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I'm using a 12 bit ADC (MAX1270), SRAM (23LC1024) and PIC18f4550 to measure temperature transient at the output of an RTD. The communication protocol is SPI. The voltage is sampled and sent to PIC, and is saved in SRAM. At the end of the experiment, the data is read back from SRAM, sent to desktop PC via UART and received using HyperTerminal.

The issue: The data read has periodic fluctuations- at an interval of around 2.5 sec. If I probe the ADC input pin with a Digital Storage Oscilloscope in High Resolution mode, the voltage variation is smooth without any fluctuation. Any idea what the problem could be?

x- axis: Interval is 50 ms. The fluctuation occurs roughly every 50 counts (50 * 50ms = 2.5 sec).

y- axis: Voltage

Plot

Edit 1: Sample and average technique is used to obtain ADC data: 16 consecutive samples are taken, sorted in ascending order and the extreme four values are discarded. The middle 8 samples are then averaged to get the final value. This process repeats itself every 50 ms (a timer interrupt is configured such that the sampling takes place every 50 ms in the main routine).

Edit 2: A 40mHz sinewave (+10V to -8V) was applied to the input of the Opamp buffer feeding the ADC. Please refer the attached image. http://i.stack.imgur.com/f1cm5.png The waveform is OK except for the first 4 seconds, in that it shows some fluctuation. The ADC is directly connected to the opamp buffer without a RC network. How big a problem can it cause? http://i.stack.imgur.com/LiUAE.png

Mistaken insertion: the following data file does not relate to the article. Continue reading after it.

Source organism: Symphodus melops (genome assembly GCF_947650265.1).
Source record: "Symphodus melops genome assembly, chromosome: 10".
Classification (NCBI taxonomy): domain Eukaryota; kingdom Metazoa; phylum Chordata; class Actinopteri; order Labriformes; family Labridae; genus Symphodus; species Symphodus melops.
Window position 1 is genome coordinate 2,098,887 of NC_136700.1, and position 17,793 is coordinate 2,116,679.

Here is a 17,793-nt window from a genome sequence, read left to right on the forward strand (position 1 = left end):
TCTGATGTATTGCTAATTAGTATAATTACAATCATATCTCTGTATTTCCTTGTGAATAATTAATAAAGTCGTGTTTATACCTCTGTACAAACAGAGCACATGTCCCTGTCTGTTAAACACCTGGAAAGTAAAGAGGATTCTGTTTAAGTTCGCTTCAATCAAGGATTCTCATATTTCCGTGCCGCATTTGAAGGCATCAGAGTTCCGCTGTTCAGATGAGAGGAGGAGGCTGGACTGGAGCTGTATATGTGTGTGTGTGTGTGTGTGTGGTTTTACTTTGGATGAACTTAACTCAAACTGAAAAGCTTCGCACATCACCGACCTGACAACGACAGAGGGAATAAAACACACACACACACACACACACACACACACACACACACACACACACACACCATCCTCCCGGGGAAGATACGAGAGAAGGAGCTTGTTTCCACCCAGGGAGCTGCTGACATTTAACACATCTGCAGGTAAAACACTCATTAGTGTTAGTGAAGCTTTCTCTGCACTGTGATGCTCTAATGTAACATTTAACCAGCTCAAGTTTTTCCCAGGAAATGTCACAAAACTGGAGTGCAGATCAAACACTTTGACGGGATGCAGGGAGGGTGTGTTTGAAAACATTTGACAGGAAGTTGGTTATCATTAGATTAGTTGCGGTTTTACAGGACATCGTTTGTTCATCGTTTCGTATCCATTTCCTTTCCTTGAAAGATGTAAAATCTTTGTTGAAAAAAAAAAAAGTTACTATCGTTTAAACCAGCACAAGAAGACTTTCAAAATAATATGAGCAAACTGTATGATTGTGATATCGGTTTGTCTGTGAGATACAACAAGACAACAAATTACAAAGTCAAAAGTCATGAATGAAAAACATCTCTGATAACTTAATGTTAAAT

Edit 3: I probed the RTD transient with the DSO in normal mode, without post-sampling processing (one ADC sample every 50 ms, no sample and averaging). The DSO output is in blue and ADC in red. There is an offset between the two. What could be the reason? The fluctuation seems to have gone, but I need to verify it by testing with another RTD. REF pin of the ADC is at 4.085V as against 4.096 given in datasheet. REFADJ pin is at 2.492V. The ADC is used in internal reference mode. enter image description here enter image description here

Please Note: I won't have access to the test setup for the next 5 days. I'll get back with the results of your suggestions as soon as I get access.

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  • \$\begingroup\$ Have you tried sampling at different intervals? \$\endgroup\$ – Ignacio Vazquez-Abrams Sep 28 '14 at 15:58
  • \$\begingroup\$ Not yet. How could that cause the problem? \$\endgroup\$ – Limpy Sep 28 '14 at 16:03
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    \$\begingroup\$ You could be seeing induced voltages from another device with periodic emissions. Changing the sampling interval will allow you to prove this either way. \$\endgroup\$ – Ignacio Vazquez-Abrams Sep 28 '14 at 16:05
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    \$\begingroup\$ It could be a mains interference beating with sampling interval. \$\endgroup\$ – venny Sep 28 '14 at 19:05
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    \$\begingroup\$ Heh, does the data look the same when the oscilloscope is connected? And if you see 'no fluctuations' on the 'scope you're not looking hard enough-there will be some noise at least. \$\endgroup\$ – Spehro Pefhany Sep 29 '14 at 12:45